The reliable and efficient suppression of the axial play reduces vibrations and operating noises. Furthermore, the solution provided by the invention eliminates excessive axial tightening of the second bearing 11, which could cause heating in operation and rapid wear of the friction elements and thus a decreased performance of the electric motor. This is made possible, in particular, because the bush 19 is mounted without excessive clamping on the shaft 9 or in the sleeve 18 so that during assembling, its axial displacement for control of the, clearance does not require production of large axial forces which would put an axial stress on the rocking bearings, producing considerable friction.
|Cited Patent||Filing date||Publication date||Applicant||Title|
|US3483409 *||Dec 15, 1967||Dec 9, 1969||Controls Co Of America||Bearing and end shield arrangement for dynamoelectric machine and method of assembling same|
|US4164674 *||Jul 13, 1977||Aug 14, 1979||A. O. Smith Corporation||Electric motor end play control|
|US4170058 *||Nov 2, 1977||Oct 9, 1979||Reliance Electric Co.||Method of adjusting end play|
|US4653953 *||Jan 24, 1986||Mar 31, 1987||Morrison Molded Fiber Glass Company||Sucker rod construction|
|US4663498 *||Sep 3, 1985||May 5, 1987||Hoiness & Hoiness A/S||Rod anchored to a tubular sleeve body|
|US4776082 *||May 23, 1983||Oct 11, 1988||Otis Elevator Company||Electric motor repair|
|DE1538921A1 *||Nov 4, 1966||Aug 21, 1969||Licentia Gmbh||In Gleitlagern gelagerter Motor mit einstellbarem Axialspiel|
|EP0065585A1 *||May 25, 1981||Dec 1, 1982||Siemens Aktiengesellschaft||Method for adjusting the axial play between the rotor and the bearings fitted to the stator of an electric motor.|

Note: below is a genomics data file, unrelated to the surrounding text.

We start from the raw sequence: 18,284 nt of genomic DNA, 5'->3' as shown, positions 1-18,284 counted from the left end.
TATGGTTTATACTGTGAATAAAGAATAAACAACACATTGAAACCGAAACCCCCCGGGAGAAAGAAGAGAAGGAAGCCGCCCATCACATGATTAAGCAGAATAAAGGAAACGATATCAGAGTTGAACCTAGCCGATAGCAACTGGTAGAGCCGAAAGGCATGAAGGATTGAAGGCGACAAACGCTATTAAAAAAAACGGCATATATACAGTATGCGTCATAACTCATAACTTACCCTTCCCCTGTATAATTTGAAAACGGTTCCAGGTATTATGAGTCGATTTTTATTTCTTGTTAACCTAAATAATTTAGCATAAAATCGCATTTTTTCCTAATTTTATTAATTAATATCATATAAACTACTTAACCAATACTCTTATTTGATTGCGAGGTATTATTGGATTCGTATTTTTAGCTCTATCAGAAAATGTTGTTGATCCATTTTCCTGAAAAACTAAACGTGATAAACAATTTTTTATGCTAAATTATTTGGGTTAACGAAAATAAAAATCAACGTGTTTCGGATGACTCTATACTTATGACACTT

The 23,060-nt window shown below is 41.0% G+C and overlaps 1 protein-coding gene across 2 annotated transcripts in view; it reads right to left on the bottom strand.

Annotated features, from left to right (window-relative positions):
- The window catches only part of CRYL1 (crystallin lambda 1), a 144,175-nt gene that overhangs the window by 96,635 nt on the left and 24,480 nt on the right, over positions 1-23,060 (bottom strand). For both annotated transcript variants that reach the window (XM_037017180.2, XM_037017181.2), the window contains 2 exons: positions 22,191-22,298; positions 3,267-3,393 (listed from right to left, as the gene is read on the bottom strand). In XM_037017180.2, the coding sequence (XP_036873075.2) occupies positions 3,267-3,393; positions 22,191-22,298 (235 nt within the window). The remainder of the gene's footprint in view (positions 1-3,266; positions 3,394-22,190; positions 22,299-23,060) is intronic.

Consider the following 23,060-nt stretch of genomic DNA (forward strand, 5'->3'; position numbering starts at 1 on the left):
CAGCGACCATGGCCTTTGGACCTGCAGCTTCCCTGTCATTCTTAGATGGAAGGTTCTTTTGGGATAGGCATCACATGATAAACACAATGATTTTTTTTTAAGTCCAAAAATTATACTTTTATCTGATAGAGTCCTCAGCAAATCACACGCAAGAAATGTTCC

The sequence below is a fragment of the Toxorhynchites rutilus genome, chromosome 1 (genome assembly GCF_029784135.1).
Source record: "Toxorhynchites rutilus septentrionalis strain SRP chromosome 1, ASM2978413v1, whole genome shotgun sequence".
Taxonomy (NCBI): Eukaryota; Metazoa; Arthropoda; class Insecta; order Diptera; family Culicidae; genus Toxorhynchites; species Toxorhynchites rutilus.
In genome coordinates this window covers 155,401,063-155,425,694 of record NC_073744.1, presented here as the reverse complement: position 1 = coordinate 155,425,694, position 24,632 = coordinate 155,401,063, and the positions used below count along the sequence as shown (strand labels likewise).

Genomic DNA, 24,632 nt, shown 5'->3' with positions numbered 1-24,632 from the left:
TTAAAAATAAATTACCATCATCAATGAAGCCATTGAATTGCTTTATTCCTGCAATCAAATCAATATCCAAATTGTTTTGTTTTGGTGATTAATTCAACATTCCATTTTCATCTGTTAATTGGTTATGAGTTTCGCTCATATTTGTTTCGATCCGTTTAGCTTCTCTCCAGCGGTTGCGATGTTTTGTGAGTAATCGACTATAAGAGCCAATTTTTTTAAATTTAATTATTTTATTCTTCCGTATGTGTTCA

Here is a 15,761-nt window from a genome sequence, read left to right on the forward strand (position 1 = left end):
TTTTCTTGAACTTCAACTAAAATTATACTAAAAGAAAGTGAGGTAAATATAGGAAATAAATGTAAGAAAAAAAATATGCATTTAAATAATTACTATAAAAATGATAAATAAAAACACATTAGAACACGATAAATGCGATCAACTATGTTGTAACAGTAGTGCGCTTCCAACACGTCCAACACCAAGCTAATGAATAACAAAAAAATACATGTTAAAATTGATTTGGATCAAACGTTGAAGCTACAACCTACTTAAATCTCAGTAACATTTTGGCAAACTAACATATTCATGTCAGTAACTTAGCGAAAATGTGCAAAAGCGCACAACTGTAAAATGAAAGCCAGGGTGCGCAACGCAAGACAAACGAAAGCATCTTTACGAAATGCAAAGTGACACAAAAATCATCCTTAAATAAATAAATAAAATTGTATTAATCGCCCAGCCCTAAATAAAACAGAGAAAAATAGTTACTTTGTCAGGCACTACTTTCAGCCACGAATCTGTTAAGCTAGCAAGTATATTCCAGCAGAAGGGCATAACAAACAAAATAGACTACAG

|EP0213427A1 *||Aug 4, 1986||Mar 11, 1987||Siemens Aktiengesellschaft||Method for adjusting the axial play between the rotor and the stator of a motor|
|Citing Patent||Filing date||Publication date||Applicant||Title|
|US5449963 *||Jun 15, 1994||Sep 12, 1995||Johnson Electric S.A.||Armature end protector for a wound rotor|
|US5969450 *||Sep 30, 1998||Oct 19, 1999||Ryobi North America Inc.||Armature assembly with creepage shield|
|US6552468 *||Mar 14, 2001||Apr 22, 2003||Johnson Electric S.A.||Rotor|
|US6707198||Apr 16, 1999||Mar 16, 2004||Black & Decker Inc.||Armature shaft retainer|
|US6710485 *||Apr 30, 2002||Mar 23, 2004||Robert Bosch Gmbh||Machine housing|
|US6906440 *||Jun 13, 2000||Jun 14, 2005||General Electric Canada, Inc.||Bracket assembly having a plurality of plates for a dynamoelectric machine|
|US7261524 *||Jun 30, 2005||Aug 28, 2007||Askoll Holding S.R.L.||Rotation support with improved thrust-bearing for rotors of pump electric motors|
|US7449810 *||Dec 13, 2005||Nov 11, 2008||Hitachi Koki Co., Ltd.||Electric motor and electric tool having the motor|
|US7791239 *||Sep 19, 2005||Sep 7, 2010||Siemens Aktiengesellschaft||Rotor with clamping device|
|US20060013713 *||Jul 12, 2005||Jan 19, 2006||Aisan Kogyo Kabushiki Kaisha||Fuel pump|
|US20060034716 *||Jun 30, 2005||Feb 16, 2006||Askoll Holding S.R.L.||Rotation support with improved thrust-bearing for rotors of pump electric motors|
|US20060125344 *||Dec 13, 2005||Jun 15, 2006||Tomoyoshi Yokota||Electric motor and electric tool having the motor|
|US20080203843 *||Sep 19, 2005||Aug 28, 2008||Siemens Atktiengesellschaft||Rotor with Clamping Device|
|CN1310407C *||Mar 14, 2001||Apr 11, 2007||德昌电机股份有限公司||Rotor|
|U.S. Classification||310/90, 403/268, 384/295, 29/598, 310/43, 310/216.116|
|International Classification||H02K5/167, H02K15/16|
|Cooperative Classification||H02K5/1672, Y10T29/49012, H02K15/16, Y10T403/473|
|European Classification||H02K15/16, H02K5/167C|
|Feb 22, 1989||AS||Assignment|
Owner name: VALEO, FRANCE
Free format text: ASSIGNMENT OF ASSIGNORS INTEREST.;ASSIGNORS:ANDRIEUX, RAYMOND;HOM, PIERRE;LARSENEUR, PATRICK;REEL/FRAME:005025/0949
Effective date: 19890213
|Mar 21, 1994||FPAY||Fee payment|
Year of fee payment: 4
|Jan 16, 1996||AS||Assignment|
Owner name: SIEMENS AUTOMOTIVE MOTEURS ELECTRIQUE S.A., FRANCE
Free format text: ASSIGNMENT OF ASSIGNORS INTEREST;ASSIGNOR:VALEO;REEL/FRAME:007779/0400
Effective date: 19950512
|May 26, 1998||REMI||Maintenance fee reminder mailed|
|Nov 1, 1998||LAPS||Lapse for failure to pay maintenance fees|
|Jan 12, 1999||FP||Expired due to failure to pay maintenance fee|
Effective date: 19981030